This was a time when kings typically went off to war. David, however, chose not to go off to war himself. Instead, he sent Joab, the commander of the army out on his own. David stayed in Jerusalem. Now, that doesn’t seem like a big deal, but the seeds of evil rarely do. What David had actually done was to become somewhat lazy or complacent. He had in mind to become “fat and happy” as king, rather than doing the job he was supposed to do. Now, he may have never put it in those terms, but his actions here (and forthcoming) speak for themselves.
So, while David’s army is out fighting, this newly lazy, complacent king has a lot of time on his hands – time, evidently for more carnal pursuits. He becomes a bit of a peeping Tom and spies a pretty lady on a rooftop taking a bath. Now, for a king with plenty of wives and concubines, adding one more wouldn’t have been a big deal. And so, David set his mind to do just that. There was only one problem: Bathsheba, the beautiful woman on the roof was already married.
And this is how evil takes root. You see, David probably didn’t know that Bathsheba was married when he first saw her, or when he sent for her. And by the time he discovered this little fact, his lust had already taken over. He had imagined himself being with her. It was a done deal in his mind. And so, he would ultimately be with her, setting of a chain reaction of events that would leave two people, Bathsheba’s husband and later, her son, dead.
How could all of this have been avoided? Well, David could have gone off to war like he was supposed to. Or, he could have occupied himself with something other than gazing out his window. Or, he could have avoided the temptation of watching the woman bathe (he could be forgiven for accidentally stumbling upon the scene if he had simply averted his eyes). He could have resisted the urge to send for Bathsheba, resisted the temptation to sleep with her, and on and on. But as you see, the temptation gets harder and to resist the further into the mess we go. And that’s how people find themselves ensnared in all kinds of moral failure.
It has been said that idle hands are the devil’s playground. In the life of David, that seems to be true. His entire, disastrous, affair with Bathsheba may have been avoided if David had simply chosen to not be lazy and to simply lead his troops in battle as he had done so many times before.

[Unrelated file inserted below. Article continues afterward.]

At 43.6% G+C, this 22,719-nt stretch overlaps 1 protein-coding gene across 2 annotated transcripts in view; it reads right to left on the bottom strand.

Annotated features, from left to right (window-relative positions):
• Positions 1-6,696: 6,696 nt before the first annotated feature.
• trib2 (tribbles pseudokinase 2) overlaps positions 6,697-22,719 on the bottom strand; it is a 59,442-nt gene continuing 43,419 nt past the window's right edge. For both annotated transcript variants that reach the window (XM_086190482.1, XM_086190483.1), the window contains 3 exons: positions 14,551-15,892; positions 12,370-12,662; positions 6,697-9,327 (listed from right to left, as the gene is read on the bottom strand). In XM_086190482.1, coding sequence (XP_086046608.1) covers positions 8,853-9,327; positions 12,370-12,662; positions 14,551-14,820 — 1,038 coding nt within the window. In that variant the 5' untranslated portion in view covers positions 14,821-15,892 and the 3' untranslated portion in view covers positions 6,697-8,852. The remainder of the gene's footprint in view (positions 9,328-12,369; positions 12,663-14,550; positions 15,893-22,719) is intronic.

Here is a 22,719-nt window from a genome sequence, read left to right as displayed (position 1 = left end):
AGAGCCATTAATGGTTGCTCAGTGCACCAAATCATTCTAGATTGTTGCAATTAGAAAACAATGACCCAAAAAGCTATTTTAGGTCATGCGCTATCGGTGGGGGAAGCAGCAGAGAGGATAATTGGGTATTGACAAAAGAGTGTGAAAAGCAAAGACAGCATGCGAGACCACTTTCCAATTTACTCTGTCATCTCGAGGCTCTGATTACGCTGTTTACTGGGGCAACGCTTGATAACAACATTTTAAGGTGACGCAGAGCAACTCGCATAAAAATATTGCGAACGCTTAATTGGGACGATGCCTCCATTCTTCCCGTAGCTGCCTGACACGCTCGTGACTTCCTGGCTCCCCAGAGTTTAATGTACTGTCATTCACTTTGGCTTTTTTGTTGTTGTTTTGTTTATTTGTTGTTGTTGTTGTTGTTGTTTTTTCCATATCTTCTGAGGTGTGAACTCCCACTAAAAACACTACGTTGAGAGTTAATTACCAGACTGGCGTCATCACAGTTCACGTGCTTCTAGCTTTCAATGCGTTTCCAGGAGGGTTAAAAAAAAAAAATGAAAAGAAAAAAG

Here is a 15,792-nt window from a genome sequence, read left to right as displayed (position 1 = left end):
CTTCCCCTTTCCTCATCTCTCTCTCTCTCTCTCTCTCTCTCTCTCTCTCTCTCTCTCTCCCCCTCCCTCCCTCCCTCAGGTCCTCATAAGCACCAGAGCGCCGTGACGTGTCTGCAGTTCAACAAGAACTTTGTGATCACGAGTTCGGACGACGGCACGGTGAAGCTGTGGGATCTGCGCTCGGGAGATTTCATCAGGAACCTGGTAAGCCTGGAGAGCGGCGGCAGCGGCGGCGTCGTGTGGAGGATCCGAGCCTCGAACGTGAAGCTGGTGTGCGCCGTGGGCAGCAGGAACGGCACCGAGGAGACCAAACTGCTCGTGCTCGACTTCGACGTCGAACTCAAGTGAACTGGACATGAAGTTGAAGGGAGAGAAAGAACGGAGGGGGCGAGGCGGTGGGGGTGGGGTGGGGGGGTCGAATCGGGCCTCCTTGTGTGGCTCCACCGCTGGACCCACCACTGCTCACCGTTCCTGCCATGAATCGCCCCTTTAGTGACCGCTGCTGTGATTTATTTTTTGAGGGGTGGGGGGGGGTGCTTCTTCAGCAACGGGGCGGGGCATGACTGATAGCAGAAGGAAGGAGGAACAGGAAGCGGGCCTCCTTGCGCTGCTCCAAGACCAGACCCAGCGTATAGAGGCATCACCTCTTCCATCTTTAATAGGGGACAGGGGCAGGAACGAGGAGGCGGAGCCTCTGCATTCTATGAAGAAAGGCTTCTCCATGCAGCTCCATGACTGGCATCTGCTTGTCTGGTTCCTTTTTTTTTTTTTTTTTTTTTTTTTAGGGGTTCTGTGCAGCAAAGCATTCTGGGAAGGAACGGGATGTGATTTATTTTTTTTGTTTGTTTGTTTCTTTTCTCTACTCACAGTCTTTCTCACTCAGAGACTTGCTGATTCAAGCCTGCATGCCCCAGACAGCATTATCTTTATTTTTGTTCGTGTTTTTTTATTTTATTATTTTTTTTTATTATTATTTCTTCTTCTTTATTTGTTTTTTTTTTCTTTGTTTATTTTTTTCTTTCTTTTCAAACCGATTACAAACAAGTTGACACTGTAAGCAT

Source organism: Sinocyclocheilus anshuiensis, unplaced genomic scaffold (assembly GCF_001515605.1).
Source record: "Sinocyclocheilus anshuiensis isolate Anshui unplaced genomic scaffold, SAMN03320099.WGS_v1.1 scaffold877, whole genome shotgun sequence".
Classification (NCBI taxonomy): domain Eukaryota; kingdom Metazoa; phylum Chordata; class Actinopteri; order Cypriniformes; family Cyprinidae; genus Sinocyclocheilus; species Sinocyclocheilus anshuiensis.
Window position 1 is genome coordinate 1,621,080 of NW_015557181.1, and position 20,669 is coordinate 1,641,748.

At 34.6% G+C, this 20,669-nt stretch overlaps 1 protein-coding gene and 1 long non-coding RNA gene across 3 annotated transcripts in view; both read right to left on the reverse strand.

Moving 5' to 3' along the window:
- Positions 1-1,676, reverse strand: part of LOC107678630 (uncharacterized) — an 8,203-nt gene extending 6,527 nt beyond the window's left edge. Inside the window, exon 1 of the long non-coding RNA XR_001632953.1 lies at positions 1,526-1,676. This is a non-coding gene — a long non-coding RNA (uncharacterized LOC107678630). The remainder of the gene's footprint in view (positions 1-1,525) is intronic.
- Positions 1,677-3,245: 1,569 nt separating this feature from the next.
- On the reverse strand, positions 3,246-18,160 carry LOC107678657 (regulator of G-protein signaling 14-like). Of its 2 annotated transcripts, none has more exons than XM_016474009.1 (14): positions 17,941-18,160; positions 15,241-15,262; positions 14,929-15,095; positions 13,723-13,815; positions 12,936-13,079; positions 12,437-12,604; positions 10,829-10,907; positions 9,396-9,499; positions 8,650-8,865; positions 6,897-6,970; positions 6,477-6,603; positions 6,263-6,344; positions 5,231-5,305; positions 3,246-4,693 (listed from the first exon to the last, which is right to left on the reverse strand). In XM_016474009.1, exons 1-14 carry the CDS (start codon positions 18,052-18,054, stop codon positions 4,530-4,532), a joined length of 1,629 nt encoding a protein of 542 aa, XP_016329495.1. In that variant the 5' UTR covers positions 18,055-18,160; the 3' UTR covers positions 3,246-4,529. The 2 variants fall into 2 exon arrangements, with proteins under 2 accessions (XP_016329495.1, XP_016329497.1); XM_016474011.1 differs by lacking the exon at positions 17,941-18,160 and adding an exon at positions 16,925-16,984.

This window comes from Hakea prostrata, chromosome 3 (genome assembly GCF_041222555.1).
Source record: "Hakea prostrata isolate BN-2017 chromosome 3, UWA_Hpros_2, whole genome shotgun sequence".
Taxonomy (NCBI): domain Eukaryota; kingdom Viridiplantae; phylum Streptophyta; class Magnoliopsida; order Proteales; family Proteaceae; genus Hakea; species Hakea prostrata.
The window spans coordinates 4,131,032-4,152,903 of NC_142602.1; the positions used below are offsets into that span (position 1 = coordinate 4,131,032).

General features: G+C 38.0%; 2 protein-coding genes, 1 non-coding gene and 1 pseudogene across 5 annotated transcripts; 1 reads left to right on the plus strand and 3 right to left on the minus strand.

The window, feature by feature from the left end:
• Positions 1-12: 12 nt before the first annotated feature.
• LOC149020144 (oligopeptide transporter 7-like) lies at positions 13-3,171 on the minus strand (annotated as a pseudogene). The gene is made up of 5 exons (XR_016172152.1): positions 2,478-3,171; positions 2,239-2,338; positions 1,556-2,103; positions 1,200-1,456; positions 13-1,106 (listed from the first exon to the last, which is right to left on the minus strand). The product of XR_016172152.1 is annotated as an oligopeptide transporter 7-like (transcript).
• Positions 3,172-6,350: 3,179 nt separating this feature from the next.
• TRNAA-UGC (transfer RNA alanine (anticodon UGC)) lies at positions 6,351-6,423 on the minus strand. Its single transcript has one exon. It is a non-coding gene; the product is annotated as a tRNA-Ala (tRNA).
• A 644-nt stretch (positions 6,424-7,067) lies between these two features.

It’s part of our conditioning, I guess. When we’re young, our parents establish a “norm” with us that when people do what they are supposed to do, good things happen. And, conversely, when people do bad things, bad things happen to them in return. It’s understandable, then, why Moses is a little miffed at God. (By the way, take note of Moses’ special relationship with God throughout the book of Exodus. He dares to say things and ask questions that most of us would never consider. There is something about that relationship that is unique.)
“Why, Lord, why have you brought trouble on this people? Is this why you sent me?“
That’s Moses’ question to God – he’s trying to understand why, even though he did the “right” thing – the thing that God asked him to do, the people are now being worked even harder than before. Why did Moses doing “good” result in the people of Israel being on the receiving end of even worse behavior by the Egyptians. It’s a valid question!
And it’s a question we still ask today: Why do bad things happen to good people? The long answer is probably more complex than we can ever fathom. The short answer? Because people are broken and God isn’t. He gives us free will and then works through the decisions that people make. It makes for a messy situation sometimes, but it’s what makes us human. And only when we have a chance to step back (or, rather, many years forward) and see things from a different perspective that we can see how God uses both the good and the bad in order to facilitate his plan for the world. I guess we should just be glad to have a part to play!